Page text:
At key moments in history, artists have reached beyond galleries and museums, using their work as a call to action to create political and social change. The Brooklyn Museum’s exhibition Agitprop! explores the legacy and continued power of politically engaged art through more than 50 contemporary projects and artworks from five historical moments of political urgency. Agitprop! will be on view from December 11, 2015 through August 7, 2016 in the Elizabeth A. Sackler Center for Feminist Art.
The term agitprop emerged from the Russian Revolution almost 100 years ago, combining the words agitation and propaganda to describe art practices intended to incite social change. Since that time, artists across the ideological and global landscape have adopted modes of expression that can be widely reproduced and disseminated.
Agitprop! will feature a full range of these materials, from photography and film to prints and banners to street actions and songs, TV shows, social media, and performances. Connecting current creative practices with strategies from the early 20th century, these projects show artists responding to the pressing questions of their day and seeking to motivate broad, diverse audiences.
In keeping with the collaborative spirit of agitprop, contemporary artists participated in the selection of the exhibition’s content, thereby opening up the process to reflect multiple perspectives and positions. Unfolding in three waves, Agitprop! kicks off on December 11 with five case studies in early agitprop and 20 contemporary art projects selected by the Sackler Center staff.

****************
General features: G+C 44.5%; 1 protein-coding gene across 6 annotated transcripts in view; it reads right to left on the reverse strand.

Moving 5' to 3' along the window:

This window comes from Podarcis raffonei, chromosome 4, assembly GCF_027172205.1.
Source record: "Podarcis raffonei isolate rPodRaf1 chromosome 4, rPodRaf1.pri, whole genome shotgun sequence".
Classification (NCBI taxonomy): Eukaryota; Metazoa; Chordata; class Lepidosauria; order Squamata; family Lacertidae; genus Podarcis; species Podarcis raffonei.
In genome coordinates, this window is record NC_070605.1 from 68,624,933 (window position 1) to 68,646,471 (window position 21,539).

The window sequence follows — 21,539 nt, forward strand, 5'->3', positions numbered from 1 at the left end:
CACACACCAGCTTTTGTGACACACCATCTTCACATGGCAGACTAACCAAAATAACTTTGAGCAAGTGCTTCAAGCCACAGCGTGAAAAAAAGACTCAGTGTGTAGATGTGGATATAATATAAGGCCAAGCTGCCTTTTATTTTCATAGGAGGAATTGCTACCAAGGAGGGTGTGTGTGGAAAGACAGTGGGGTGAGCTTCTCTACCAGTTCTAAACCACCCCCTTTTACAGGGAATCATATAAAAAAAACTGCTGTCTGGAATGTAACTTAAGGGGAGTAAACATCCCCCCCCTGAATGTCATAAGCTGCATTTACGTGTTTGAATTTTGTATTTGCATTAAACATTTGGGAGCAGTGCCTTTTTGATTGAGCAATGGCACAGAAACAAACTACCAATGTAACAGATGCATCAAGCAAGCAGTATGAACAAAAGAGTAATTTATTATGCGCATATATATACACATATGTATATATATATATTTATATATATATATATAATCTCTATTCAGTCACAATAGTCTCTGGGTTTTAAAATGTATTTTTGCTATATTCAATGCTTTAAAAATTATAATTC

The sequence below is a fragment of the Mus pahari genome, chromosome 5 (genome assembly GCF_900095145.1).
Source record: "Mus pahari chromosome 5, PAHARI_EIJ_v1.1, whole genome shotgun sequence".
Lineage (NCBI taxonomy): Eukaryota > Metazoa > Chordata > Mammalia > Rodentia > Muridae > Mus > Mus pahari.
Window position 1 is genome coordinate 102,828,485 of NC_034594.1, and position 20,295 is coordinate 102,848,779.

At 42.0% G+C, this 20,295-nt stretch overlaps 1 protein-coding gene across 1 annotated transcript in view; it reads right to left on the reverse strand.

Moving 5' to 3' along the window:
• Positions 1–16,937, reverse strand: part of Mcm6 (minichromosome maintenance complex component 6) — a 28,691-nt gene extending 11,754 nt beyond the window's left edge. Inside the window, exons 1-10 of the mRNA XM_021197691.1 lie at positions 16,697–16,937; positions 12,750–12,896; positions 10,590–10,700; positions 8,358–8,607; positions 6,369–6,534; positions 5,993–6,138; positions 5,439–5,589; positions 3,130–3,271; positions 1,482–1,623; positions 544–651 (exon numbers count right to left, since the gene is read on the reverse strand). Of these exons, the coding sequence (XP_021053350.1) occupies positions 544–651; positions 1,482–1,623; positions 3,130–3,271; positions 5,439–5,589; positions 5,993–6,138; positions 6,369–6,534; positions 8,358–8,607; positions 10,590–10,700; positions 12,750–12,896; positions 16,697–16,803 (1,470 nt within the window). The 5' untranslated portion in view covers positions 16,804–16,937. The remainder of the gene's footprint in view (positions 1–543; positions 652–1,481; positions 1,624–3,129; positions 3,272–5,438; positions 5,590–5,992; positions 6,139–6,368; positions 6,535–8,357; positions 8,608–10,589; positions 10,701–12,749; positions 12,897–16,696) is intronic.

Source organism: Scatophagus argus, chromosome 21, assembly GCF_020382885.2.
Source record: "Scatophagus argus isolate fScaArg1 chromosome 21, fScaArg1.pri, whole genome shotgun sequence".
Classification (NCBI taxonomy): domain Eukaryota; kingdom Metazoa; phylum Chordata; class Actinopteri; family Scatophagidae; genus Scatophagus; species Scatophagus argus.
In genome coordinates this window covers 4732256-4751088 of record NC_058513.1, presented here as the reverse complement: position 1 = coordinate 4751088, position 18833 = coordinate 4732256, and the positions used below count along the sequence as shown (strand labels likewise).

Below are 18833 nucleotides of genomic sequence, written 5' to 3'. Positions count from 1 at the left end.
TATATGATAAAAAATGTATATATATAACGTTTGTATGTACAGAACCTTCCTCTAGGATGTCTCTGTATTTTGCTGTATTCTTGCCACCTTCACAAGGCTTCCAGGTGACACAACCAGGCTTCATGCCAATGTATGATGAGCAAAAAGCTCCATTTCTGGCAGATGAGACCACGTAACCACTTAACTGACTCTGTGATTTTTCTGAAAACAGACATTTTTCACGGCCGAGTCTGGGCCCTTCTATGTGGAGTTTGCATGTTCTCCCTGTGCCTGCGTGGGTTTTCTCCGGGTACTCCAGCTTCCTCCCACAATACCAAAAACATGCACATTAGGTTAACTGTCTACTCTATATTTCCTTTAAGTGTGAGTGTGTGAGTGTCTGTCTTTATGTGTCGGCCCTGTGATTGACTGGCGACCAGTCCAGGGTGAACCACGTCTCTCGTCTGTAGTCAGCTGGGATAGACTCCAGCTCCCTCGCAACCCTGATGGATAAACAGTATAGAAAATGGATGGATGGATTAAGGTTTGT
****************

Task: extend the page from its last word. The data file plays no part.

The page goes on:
The first round of participants will each invite an artist or collective whose work will be added to the installation beginning February 17; that second group will then invite a final round of artists, whose work will be incorporated on April 6. In total, more than 50 contemporary fusions of art and political action, involving hundreds of contributors, will be exhibited.
The first round of invited artists includes: Luis Camnitzer (US/Argentina), Zhang Dali (China), Chto Delat (Russia), Dread Scott (US), Dyke Action Machine! (US), Friends of William Blake (US), Coco Fusco (US), Future farmers (US), Ganzeer (Egypt/US), Gran Fury (US), Guerrilla Girls (US), Jenny Holzer (US), Los Angeles Poverty Department (US), Otabenga Jones & Associates (US), Yoko Ono (Japan/US), Sahmat Collective (India), Martha Rosler (US), Adejoke Tugbiyele (Nigeria/US), Cecilia Vicuña (Chile) and John Dugger (US); and, in a collaborative work, The Yes Men (US) with Steve Lambert(US), CODEPINK (US), May First/People Link (US), Evil Twin (US), Improv Everywhere (US) and Not An Alternative (US), along with more than 30 writers, 50 advisers, and 1,000 volunteer distributors (US).
On view throughout the length of the exhibition, the historical examples explore the various ways that political aspirations took creative form in the early 20th century, from women as subjects and makers of Soviet propaganda to the cultural campaigns for women’s suffrage and against lynching in America, and from individual practices such as Tina Modotti’s socialist photographs in Mexico to the government-sponsored Living Newspaper productions of the Federal Theatre Project.
The contemporary projects address urgent struggles for social justice since the second half of the 20th century, including anti-war demonstrations, AIDS activism, environmental advocacy, multipronged demands for human rights, and protests against mass incarceration and economic inequality.
“This exhibition continues the Brooklyn Museum’s commitment to providing a platform for public dialogue around political and artistic issues and for placing contemporary work in the context of a vast collection that encourages audiences to make connections between the past and the present,” said Anne Pasternak, Shelby White and Leon Levy Director of the Brooklyn Museum.